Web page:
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NCJRS Abstract

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NCJ Number: 77698 Find in a Library
Title: Police Powers in England - Report of the Royal Commission on Criminal Procedure
Journal: American Bar Association Journal  Volume:67  Dated:(June 1981)  Pages:732-735
Author(s): M Zander
Date Published: 1981
Page Count: 4
Format: Article
Language: English
Country: United States of America
Annotation: This article examines recommendations regarding reform of criminal procedure laws in England, as developed by the 1980 English Royal Commission on Criminal Procedure.
Abstract: Commission recommendations are based on findings presented in 12 separate research reports focusing on police station procedures and the prosecution process in general. The commission recommended that the right of silence for accused persons brought to police stations be maintained and strengthened by the addition of a written caution to this effect. It also recommended abandonment of the common law rule that a statment obtained as a result of a threat or promise made by a person in authority is inadmissible because it is not voluntary. The commission's proposal is that statements should be made automatically inadmissible if made after violence, the threat of violence, or inhumane or degrading treatment. The commission rejected the American exclusionary rule on the double jeopardy ground that there was little evidence that it inhibited malpractice by the police. Tape recording of suspect interviews was considered, but the commission concluded that it would not be economically feasible. In addition, laws applicable to stop and search, detention for questioning, and arrest were reviewed. Searches in the street would be restricted to superficial examination under the commission's proposals. The commission concluded that the present definition of arrestable offenses as those carrying a 5-year prison sentence was too narrow. It was recommended that the use of arrest should be restricted to cases of necessity: to ascertain the identity of the suspect, to prevent an offense, to protect a suspect or other person or property, or to assure the accused's attendance at court. The commission's recommendations received a mixed reception. They received a favorable response from the police and the bar, but the civil libertarians' endorsement was not complete.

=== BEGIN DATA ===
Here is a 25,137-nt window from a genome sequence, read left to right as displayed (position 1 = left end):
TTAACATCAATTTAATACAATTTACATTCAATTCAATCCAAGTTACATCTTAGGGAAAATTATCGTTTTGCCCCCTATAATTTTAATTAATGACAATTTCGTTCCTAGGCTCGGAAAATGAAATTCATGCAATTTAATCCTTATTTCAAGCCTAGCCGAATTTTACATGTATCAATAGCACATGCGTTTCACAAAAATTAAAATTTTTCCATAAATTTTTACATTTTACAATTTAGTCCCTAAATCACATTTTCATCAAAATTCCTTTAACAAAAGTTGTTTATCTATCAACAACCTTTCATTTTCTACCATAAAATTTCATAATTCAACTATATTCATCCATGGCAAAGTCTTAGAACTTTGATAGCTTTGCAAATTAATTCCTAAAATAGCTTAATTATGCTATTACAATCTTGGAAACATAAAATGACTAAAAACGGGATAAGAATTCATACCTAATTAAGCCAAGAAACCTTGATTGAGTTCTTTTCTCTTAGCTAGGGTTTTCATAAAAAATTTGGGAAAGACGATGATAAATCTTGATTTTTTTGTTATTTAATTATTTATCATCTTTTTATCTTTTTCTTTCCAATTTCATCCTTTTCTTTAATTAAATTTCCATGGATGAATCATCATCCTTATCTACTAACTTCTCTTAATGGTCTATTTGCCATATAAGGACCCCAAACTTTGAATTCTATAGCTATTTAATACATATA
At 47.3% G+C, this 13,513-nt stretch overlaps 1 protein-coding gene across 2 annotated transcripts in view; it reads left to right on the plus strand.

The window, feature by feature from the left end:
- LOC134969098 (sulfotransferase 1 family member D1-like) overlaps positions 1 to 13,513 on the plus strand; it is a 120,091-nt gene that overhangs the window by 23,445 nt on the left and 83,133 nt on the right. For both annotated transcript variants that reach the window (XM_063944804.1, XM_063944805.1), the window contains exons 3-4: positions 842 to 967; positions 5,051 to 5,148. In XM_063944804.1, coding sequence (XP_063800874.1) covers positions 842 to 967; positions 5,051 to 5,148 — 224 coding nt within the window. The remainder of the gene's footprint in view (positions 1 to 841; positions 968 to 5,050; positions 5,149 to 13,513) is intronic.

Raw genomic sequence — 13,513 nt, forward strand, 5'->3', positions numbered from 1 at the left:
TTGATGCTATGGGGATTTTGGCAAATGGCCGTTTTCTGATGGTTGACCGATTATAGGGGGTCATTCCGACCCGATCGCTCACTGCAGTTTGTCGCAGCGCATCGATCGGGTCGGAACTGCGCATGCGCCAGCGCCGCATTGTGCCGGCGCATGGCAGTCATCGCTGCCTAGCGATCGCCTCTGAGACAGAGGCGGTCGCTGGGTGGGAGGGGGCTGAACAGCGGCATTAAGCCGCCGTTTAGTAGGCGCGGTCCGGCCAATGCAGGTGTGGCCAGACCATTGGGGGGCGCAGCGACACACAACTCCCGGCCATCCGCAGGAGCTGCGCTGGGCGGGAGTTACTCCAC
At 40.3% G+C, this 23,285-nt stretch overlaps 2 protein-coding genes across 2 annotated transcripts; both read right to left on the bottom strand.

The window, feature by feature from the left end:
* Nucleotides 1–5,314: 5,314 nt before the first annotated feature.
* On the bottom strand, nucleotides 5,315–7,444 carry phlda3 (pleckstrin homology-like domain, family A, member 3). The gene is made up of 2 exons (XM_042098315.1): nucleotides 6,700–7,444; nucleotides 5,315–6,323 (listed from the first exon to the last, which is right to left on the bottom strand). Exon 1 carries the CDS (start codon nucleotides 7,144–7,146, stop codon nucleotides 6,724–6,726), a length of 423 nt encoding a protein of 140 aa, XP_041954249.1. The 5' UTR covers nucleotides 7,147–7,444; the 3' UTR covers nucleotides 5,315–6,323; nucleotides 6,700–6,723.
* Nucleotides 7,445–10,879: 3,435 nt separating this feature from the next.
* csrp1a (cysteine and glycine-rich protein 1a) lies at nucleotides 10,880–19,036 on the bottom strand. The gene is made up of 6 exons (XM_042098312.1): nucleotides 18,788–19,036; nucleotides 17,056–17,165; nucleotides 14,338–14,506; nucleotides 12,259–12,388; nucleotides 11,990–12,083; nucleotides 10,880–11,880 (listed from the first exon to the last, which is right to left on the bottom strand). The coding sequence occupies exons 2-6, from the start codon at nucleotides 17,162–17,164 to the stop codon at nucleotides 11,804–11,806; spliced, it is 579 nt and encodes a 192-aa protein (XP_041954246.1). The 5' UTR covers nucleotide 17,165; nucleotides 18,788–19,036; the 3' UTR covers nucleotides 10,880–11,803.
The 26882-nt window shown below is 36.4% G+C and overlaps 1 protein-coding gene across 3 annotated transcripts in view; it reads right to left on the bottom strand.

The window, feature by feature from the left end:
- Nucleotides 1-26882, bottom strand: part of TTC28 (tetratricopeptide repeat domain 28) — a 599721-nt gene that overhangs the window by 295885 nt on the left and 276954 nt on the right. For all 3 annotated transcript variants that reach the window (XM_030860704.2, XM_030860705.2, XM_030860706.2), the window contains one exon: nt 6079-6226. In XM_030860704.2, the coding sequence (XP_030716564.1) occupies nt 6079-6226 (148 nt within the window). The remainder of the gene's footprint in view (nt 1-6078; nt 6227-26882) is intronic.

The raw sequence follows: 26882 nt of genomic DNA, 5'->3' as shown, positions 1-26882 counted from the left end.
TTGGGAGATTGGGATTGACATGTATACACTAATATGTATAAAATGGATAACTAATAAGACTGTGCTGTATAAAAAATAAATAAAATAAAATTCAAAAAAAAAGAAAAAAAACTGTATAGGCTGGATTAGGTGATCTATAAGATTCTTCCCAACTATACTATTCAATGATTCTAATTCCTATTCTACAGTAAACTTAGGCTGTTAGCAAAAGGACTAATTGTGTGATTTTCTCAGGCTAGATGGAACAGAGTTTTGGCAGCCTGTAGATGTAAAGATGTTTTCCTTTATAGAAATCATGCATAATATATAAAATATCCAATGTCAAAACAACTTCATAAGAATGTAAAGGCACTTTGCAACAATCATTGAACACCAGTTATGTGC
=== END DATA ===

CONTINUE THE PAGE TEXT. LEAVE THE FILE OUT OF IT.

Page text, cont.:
Index Term(s): Arrest and apprehension; Commission reports; Criminal proceedings; England; Interview and interrogation; Law reform; Police effectiveness; Police legal limitations; Rights of the accused
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